A recent announcement in The Tundra Drums, a weekly published in Bethel, said “Passover Seder: Members of the Jewish community interested in participating, please call 543-2347.” If this announcement appeared in any small town newspaper across the continental United States, it would probably raise a few eyebrows, it was noted by Rabbi Lester Polonsky of Congregation Beth Sholom in Anchorage.
However, when this announcement appeared in the weekly earlier this month, “it was as if the shofar sounded, calling all the Jews of Bethel and surrounding villages to gather together for the Passover seder,” he wrote in a report to the Jewish Telegraphic Agency.
Polonsky, whose congregation is affiliated with the Union of American Hebrew Congregations, said that the Jews of Alaska joined their fellow Jews across the world in the celebration of freedom. There were, he said, four known seders and possibly many unknown.
CELEBRATIONS FAR AND WIDE
In Fairbanks, the Jewish community assembled at the Air Force base with some 50 members. The traditional four questions were asked by the youngest child and the four cups of wine shared. The afikomen was hidden with an extra special smile because of a near calamity of no matzah. Several members of the Jewish congregation of Fairbanks complained to a local grocer and before they knew it, 30 cases of Passover food arrived at the Fairbanks Airport.
In Juneau, the capital of Alaska, the Jewish community gathered on the second night to celebrate Passover and observe the ritual of the seder. With well over 40 people, the chorus of Dayenu echoed loud and clear from the basement of a local church.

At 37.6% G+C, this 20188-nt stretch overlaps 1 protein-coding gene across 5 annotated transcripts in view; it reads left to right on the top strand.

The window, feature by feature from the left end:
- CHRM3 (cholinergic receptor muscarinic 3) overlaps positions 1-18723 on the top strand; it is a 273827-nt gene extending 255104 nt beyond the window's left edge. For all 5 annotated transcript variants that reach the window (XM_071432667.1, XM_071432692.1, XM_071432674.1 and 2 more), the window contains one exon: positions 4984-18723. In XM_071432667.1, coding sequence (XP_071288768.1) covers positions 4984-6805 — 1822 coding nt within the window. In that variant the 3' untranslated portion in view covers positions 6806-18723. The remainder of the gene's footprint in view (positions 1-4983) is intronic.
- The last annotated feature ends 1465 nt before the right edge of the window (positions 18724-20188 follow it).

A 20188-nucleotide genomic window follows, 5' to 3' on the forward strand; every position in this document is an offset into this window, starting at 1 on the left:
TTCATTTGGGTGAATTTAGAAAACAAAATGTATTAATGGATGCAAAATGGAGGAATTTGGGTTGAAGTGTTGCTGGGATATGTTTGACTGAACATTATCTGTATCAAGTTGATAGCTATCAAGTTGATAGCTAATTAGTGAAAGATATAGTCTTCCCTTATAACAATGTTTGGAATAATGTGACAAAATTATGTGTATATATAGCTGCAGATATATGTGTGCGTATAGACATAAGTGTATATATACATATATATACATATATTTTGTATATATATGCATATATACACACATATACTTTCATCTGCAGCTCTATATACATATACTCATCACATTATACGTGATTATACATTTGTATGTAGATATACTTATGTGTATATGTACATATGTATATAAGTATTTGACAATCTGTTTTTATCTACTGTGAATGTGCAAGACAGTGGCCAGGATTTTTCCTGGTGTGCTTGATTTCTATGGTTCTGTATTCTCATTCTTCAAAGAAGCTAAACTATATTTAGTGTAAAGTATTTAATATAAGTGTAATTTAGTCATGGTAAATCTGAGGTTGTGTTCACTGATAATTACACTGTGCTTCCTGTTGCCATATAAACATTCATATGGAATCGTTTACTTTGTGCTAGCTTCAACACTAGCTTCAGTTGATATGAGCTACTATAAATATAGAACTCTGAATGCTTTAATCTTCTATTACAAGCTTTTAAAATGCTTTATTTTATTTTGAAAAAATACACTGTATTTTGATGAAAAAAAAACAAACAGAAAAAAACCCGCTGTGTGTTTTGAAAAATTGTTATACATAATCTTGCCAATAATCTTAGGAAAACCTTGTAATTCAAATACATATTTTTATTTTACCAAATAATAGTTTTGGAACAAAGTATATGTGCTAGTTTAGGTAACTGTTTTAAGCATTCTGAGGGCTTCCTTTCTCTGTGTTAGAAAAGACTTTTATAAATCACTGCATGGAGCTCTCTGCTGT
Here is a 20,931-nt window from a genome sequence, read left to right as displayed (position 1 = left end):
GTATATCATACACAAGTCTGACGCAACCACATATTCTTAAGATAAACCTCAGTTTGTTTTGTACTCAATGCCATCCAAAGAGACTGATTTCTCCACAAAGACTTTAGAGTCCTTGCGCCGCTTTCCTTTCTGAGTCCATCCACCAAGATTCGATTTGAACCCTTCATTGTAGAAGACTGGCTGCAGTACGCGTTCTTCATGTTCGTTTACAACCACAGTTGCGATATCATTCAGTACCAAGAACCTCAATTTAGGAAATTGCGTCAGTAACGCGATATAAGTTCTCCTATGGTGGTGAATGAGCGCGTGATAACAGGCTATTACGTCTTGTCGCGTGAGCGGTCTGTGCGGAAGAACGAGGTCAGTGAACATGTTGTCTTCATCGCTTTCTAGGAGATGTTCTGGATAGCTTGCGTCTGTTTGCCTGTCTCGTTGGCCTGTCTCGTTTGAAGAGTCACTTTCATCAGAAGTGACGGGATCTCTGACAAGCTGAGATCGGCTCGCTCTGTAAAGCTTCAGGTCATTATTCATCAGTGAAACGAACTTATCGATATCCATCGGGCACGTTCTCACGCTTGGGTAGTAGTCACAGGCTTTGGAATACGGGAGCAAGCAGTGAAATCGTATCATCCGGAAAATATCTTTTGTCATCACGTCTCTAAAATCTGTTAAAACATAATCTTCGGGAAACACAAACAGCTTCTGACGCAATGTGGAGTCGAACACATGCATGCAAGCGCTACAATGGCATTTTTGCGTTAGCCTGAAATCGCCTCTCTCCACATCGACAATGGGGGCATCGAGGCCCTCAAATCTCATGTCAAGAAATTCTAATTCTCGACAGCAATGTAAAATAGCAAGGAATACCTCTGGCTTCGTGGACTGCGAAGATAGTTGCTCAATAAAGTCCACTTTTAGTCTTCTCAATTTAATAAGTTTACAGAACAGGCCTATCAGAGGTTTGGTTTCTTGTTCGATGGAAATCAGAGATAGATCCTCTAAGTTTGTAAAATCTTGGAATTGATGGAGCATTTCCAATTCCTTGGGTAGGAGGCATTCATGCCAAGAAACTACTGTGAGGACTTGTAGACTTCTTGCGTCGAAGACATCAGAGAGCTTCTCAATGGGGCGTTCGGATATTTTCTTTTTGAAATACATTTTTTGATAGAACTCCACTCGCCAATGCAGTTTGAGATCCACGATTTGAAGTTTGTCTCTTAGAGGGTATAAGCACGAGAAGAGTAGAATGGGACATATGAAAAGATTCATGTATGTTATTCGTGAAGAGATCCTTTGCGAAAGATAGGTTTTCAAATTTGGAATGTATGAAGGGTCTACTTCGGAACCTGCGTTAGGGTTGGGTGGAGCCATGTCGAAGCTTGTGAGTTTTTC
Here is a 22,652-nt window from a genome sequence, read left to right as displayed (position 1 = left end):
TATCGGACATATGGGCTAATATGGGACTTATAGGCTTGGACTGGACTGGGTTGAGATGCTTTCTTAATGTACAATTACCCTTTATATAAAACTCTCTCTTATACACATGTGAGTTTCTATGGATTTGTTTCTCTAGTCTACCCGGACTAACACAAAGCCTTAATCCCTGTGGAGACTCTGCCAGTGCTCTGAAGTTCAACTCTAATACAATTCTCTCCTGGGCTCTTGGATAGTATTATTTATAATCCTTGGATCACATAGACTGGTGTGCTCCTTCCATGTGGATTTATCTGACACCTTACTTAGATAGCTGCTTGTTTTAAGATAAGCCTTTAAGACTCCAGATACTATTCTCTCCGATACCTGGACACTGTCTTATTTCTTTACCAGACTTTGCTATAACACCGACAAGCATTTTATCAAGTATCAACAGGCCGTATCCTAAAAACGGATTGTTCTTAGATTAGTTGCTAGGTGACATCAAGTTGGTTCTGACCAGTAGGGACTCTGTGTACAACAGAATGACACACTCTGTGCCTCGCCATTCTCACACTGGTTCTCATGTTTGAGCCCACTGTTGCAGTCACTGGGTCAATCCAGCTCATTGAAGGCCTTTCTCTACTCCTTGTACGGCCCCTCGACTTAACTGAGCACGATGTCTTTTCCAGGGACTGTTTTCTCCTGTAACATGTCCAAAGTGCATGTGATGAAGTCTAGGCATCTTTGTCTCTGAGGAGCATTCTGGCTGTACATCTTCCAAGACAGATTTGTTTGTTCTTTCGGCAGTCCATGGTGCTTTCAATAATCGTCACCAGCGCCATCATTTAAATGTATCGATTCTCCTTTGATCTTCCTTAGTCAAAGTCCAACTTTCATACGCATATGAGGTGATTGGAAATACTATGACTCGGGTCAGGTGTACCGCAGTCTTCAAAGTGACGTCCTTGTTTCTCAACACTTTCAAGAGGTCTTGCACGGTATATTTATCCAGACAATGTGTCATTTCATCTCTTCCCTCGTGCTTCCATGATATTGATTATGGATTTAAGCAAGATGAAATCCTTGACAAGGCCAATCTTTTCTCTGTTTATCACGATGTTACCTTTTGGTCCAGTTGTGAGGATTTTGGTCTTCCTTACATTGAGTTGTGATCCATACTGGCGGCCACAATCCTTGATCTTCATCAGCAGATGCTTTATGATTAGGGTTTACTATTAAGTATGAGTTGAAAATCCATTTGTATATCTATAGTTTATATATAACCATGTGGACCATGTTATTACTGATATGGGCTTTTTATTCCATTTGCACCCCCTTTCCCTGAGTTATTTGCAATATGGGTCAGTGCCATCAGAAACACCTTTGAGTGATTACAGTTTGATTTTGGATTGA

The northern-most seder was celebrated in the village of Kotzebue, located on the Arctic Circle in the northwest corner of Alaska. Twelve Jews sat around the table at the home of Mikki and Alan McCurry. These Jews are working with the natives trying to save the native culture.
Among those at the Kotzebue seder were Dr. Larry Kaplan, Professor of Native Languages, University of Alaska at Fairbanks; Marlene Beam and Jeff Schwartz both teachers at the village school in Selawik, 300 miles south east of Kotzebue; Betsy Hart a teacher at the Noorvik High School, about 50 miles east of Kotzebue; Marty Lelonky, Assistant Superintendent for the Educational Programs in Kotzebue; and the visiting dignitary, Joanna Malta from San Francisco, a consultant for the Inupiaq Language Studies Conference.
The regional headquarters for the Jewish community in Alaska is located in Anchorage. For the first seder, 300 members of the Anchorage community gathered at the Sheraton Hotel and celebrated the exodus from Egypt.
Under the leadership of Polonsky, the first full time rabbi in Alaska, the Jews of Anchorage joined their Soviet brothers and sisters in their struggle for freedom. Inspired by a phone conversation with refusenik Abe Stolyar last year, many members of the Anchorage Jewish community have been in constant contact with him, helping him and his family leave the Soviet Union.
“The biblical commandment of recalling the exodus from Egypt rings ever clearer in Alaska,” Polonsky observed. “Through the experience of the 1964 earthquake which occurred on the evening of the first seder, many Alaskan Jews can truly empathize with the fear and confusion that must have taken place as our people left Egypt.”
The Archive of the Jewish Telegraphic Agency includes articles published from 1923 to 2008. Archive stories reflect the journalistic standards and practices of the time they were published.